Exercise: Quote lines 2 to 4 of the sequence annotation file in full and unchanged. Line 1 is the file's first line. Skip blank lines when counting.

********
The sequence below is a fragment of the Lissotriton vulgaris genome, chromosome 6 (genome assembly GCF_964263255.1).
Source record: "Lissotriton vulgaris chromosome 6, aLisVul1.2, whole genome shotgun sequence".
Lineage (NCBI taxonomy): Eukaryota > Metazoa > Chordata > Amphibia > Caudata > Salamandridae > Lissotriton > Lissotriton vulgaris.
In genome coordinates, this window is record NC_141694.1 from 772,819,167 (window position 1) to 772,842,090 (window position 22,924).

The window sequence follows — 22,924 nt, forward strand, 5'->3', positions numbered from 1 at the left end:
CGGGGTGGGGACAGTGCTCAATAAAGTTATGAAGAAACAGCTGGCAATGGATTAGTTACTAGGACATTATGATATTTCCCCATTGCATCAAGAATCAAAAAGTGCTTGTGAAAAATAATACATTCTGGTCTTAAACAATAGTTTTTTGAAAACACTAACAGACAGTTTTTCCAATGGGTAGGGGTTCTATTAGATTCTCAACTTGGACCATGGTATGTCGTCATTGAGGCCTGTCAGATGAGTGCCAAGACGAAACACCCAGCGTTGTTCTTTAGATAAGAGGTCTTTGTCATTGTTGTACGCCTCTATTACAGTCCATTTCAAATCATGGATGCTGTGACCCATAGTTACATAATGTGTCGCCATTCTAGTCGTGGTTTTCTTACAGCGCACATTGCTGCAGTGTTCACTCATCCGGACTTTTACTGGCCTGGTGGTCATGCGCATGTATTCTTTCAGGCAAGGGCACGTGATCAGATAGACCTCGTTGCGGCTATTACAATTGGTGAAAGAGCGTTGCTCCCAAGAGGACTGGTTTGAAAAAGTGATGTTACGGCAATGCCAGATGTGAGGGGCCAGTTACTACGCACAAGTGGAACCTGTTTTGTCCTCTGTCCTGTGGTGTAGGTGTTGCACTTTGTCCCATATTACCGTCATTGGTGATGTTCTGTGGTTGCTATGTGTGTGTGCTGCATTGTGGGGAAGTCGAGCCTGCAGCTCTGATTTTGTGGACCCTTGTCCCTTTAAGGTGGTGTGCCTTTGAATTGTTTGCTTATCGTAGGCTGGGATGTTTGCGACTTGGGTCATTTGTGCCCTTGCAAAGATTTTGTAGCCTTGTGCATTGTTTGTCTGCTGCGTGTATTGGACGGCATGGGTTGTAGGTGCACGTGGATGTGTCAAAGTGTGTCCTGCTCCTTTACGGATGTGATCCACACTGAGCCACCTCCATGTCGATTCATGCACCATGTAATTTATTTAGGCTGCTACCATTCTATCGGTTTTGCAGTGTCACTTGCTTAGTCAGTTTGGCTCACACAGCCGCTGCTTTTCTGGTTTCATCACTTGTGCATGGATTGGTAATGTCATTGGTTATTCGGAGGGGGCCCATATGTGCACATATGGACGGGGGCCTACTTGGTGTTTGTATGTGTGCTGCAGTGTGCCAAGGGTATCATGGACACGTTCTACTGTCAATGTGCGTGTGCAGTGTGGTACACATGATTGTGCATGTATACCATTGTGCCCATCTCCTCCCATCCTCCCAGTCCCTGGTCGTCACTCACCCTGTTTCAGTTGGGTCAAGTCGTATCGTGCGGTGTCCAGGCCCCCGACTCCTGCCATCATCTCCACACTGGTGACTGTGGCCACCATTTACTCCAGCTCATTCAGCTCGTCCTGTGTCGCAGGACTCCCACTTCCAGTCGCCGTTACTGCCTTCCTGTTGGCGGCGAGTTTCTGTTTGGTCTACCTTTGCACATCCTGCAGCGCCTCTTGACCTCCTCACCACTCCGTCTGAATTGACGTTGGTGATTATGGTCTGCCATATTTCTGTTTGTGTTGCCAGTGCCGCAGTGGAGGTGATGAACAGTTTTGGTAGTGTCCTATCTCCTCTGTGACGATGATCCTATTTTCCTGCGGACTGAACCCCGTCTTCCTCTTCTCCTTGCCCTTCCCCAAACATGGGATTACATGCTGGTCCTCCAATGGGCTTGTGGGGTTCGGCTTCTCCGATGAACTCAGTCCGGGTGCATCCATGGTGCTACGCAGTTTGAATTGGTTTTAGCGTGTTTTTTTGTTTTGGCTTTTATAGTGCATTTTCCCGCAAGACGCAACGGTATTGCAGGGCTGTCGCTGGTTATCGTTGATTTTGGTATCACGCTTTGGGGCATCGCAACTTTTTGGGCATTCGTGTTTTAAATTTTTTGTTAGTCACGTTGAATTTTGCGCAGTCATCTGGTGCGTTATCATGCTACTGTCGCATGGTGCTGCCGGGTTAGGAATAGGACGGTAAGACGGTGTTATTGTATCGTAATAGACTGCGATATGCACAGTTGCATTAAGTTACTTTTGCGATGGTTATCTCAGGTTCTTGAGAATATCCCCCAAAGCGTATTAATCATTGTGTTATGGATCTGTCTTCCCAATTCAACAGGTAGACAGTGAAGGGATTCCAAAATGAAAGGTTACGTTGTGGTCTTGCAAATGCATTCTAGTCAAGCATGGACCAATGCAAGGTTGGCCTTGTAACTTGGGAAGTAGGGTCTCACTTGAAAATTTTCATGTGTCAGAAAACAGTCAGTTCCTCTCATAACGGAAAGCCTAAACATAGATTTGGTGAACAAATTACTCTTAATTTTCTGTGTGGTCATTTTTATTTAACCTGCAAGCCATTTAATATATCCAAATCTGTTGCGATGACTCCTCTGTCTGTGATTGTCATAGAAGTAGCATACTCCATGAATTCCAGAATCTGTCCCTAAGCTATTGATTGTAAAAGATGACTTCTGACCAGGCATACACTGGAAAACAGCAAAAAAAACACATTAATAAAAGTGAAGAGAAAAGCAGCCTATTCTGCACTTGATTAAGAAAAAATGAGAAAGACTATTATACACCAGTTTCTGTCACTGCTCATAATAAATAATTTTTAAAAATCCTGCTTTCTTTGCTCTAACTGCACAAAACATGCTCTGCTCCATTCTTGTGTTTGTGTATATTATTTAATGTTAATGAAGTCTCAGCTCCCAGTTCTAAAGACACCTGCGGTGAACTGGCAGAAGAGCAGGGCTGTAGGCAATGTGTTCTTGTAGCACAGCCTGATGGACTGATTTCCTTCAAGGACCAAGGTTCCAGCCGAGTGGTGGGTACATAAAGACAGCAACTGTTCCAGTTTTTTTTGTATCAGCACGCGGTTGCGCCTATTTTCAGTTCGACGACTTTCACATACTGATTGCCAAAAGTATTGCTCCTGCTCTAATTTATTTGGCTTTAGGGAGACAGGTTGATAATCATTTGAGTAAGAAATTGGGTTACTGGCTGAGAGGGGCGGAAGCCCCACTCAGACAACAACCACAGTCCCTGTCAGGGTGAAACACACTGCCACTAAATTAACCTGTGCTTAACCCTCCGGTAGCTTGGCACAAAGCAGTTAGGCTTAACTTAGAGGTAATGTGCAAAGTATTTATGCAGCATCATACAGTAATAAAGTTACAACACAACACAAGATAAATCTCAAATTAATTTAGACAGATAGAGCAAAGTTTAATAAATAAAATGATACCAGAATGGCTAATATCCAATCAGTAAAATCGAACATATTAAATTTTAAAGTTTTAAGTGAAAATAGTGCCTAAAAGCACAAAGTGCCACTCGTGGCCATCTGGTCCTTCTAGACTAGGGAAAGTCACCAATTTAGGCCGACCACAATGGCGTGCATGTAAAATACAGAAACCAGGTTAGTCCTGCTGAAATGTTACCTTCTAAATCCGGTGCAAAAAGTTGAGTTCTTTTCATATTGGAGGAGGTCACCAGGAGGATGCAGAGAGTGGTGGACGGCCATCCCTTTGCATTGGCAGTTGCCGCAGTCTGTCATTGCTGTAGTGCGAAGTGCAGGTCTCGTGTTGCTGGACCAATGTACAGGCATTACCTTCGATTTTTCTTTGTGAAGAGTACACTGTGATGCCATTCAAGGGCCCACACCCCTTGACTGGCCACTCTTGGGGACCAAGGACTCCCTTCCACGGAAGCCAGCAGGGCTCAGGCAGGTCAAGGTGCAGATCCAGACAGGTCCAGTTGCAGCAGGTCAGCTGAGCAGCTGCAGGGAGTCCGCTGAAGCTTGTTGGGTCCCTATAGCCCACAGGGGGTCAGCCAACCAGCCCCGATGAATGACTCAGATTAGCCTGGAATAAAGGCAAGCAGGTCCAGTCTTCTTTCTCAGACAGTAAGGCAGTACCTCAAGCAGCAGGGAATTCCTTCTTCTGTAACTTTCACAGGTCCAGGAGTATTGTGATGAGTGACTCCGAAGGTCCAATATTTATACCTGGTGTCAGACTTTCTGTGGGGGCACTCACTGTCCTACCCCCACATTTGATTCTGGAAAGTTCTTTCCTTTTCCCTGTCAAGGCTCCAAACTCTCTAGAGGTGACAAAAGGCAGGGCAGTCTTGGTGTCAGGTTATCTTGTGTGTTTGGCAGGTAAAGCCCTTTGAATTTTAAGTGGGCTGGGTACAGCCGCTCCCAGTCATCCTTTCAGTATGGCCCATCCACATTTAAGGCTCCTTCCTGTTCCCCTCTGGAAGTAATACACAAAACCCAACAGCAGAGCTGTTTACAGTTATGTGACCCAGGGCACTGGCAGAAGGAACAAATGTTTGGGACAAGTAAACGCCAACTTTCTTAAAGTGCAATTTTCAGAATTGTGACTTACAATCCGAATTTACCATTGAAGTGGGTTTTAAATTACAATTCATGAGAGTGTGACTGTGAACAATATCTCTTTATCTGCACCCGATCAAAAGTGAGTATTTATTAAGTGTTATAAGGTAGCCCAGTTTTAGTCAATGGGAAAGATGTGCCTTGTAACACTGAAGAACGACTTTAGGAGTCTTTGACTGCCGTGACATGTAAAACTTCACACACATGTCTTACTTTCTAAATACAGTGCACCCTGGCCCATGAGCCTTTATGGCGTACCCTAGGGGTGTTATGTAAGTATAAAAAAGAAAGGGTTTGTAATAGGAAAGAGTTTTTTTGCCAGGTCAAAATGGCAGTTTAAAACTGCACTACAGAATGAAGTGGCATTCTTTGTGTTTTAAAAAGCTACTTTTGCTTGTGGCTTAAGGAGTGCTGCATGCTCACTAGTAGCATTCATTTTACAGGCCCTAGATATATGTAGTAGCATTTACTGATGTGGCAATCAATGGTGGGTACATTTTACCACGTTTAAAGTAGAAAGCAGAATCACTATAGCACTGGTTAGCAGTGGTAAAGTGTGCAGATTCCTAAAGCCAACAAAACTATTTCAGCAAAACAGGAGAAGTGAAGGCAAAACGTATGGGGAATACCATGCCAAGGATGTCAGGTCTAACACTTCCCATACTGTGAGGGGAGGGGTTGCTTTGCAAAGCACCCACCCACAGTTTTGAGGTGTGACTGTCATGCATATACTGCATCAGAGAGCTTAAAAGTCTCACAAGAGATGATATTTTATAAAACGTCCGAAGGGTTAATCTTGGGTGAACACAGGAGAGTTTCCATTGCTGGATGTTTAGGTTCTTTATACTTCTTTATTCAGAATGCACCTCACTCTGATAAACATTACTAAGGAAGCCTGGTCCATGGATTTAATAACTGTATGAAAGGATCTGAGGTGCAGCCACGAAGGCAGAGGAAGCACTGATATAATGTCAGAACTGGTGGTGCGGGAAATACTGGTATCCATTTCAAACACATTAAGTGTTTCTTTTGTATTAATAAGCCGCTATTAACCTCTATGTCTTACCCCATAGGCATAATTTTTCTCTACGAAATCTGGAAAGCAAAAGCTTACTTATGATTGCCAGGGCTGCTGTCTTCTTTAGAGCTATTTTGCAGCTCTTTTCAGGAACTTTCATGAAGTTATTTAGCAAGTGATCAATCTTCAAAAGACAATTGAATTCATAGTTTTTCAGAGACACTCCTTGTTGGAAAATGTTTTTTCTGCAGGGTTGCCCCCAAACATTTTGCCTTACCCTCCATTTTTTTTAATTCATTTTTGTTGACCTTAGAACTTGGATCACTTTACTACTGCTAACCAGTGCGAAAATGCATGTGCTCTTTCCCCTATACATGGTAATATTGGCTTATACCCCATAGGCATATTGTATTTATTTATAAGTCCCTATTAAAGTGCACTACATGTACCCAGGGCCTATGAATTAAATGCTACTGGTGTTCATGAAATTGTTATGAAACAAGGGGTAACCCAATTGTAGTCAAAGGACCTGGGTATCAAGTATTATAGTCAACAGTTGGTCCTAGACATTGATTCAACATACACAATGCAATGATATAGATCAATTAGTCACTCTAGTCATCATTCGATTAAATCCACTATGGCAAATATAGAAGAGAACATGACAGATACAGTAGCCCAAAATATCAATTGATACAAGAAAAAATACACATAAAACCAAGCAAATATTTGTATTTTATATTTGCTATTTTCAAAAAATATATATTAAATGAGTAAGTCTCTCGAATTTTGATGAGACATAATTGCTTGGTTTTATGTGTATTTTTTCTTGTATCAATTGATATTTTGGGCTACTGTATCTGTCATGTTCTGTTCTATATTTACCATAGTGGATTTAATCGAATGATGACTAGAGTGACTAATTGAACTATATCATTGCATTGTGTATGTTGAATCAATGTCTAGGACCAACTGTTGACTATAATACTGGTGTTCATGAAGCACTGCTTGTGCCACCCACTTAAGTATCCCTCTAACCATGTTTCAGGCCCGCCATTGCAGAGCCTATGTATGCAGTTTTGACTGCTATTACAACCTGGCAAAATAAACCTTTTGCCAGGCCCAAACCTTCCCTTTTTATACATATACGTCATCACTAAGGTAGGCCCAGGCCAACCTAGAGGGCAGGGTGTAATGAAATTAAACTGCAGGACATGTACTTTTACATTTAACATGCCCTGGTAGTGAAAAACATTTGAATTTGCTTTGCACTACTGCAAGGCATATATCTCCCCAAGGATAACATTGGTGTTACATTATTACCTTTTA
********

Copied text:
Source record: "Lissotriton vulgaris chromosome 6, aLisVul1.2, whole genome shotgun sequence".
Lineage (NCBI taxonomy): Eukaryota > Metazoa > Chordata > Amphibia > Caudata > Salamandridae > Lissotriton > Lissotriton vulgaris.
In genome coordinates, this window is record NC_141694.1 from 772,819,167 (window position 1) to 772,842,090 (window position 22,924).